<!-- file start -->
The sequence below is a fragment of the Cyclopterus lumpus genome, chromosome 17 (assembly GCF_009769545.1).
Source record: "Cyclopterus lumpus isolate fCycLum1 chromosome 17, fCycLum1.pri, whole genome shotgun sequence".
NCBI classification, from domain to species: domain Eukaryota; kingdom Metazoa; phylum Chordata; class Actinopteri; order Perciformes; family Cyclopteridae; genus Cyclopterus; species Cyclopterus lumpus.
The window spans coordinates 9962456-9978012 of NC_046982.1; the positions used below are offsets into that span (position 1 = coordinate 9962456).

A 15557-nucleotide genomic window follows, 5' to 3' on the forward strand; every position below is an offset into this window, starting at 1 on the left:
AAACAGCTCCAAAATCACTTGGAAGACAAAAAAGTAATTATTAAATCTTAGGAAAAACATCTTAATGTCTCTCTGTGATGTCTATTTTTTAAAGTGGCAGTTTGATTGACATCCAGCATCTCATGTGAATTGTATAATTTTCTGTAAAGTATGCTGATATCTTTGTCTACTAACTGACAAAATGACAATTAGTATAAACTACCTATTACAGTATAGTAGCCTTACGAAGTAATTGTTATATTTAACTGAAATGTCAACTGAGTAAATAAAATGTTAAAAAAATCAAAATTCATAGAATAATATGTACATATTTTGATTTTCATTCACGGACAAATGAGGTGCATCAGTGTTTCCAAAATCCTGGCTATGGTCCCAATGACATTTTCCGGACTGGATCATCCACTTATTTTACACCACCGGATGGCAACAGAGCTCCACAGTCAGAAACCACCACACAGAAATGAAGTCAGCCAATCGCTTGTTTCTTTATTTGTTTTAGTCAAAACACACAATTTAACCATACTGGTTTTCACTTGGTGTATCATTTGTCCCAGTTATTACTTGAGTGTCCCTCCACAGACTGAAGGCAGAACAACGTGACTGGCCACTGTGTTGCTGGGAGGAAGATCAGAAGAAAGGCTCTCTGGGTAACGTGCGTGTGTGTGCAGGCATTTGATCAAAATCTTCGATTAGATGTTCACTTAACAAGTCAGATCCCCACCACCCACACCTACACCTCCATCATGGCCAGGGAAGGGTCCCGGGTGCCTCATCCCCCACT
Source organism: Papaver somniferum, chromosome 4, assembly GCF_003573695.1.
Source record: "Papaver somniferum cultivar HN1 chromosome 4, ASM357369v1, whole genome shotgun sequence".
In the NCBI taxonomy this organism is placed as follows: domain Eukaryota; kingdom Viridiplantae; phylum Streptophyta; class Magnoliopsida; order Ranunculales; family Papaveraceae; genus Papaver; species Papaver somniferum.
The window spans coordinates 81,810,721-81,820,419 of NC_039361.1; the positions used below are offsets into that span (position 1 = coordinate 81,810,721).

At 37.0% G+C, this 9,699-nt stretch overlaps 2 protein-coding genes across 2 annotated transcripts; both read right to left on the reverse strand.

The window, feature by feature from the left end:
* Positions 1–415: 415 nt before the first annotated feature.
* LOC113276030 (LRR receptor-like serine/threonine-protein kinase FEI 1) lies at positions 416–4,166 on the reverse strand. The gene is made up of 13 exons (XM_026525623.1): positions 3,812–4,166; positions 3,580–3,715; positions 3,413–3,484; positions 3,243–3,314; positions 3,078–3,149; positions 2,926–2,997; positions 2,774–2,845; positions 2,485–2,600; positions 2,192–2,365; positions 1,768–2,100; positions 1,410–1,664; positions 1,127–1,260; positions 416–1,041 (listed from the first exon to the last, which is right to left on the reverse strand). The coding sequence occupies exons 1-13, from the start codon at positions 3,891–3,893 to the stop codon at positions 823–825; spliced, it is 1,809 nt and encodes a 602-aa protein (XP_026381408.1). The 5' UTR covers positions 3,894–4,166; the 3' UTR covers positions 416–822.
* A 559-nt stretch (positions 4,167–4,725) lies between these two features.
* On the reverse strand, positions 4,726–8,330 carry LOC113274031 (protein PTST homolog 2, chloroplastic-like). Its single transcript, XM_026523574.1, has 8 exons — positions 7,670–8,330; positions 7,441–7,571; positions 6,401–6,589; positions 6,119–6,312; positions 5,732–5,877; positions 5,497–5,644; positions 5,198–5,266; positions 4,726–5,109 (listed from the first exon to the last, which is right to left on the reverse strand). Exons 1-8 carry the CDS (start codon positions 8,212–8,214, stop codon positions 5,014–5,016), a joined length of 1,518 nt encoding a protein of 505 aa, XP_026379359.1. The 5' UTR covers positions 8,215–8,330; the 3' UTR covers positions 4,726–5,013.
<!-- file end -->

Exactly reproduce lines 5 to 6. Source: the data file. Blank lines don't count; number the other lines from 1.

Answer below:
A 15557-nucleotide genomic window follows, 5' to 3' on the forward strand; every position below is an offset into this window, starting at 1 on the left:
AAACAGCTCCAAAATCACTTGGAAGACAAAAAAGTAATTATTAAATCTTAGGAAAAACATCTTAATGTCTCTCTGTGATGTCTATTTTTTAAAGTGGCAGTTTGATTGACATCCAGCATCTCATGTGAATTGTATAATTTTCTGTAAAGTATGCTGATATCTTTGTCTACTAACTGACAAAATGACAATTAGTATAAACTACCTATTACAGTATAGTAGCCTTACGAAGTAATTGTTATATTTAACTGAAATGTCAACTGAGTAAATAAAATGTTAAAAAAATCAAAATTCATAGAATAATATGTACATATTTTGATTTTCATTCACGGACAAATGAGGTGCATCAGTGTTTCCAAAATCCTGGCTATGGTCCCAATGACATTTTCCGGACTGGATCATCCACTTATTTTACACCACCGGATGGCAACAGAGCTCCACAGTCAGAAACCACCACACAGAAATGAAGTCAGCCAATCGCTTGTTTCTTTATTTGTTTTAGTCAAAACACACAATTTAACCATACTGGTTTTCACTTGGTGTATCATTTGTCCCAGTTATTACTTGAGTGTCCCTCCACAGACTGAAGGCAGAACAACGTGACTGGCCACTGTGTTGCTGGGAGGAAGATCAGAAGAAAGGCTCTCTGGGTAACGTGCGTGTGTGTGCAGGCATTTGATCAAAATCTTCGATTAGATGTTCACTTAACAAGTCAGATCCCCACCACCCACACCTACACCTCCATCATGGCCAGGGAAGGGTCCCGGGTGCCTCATCCCCCACT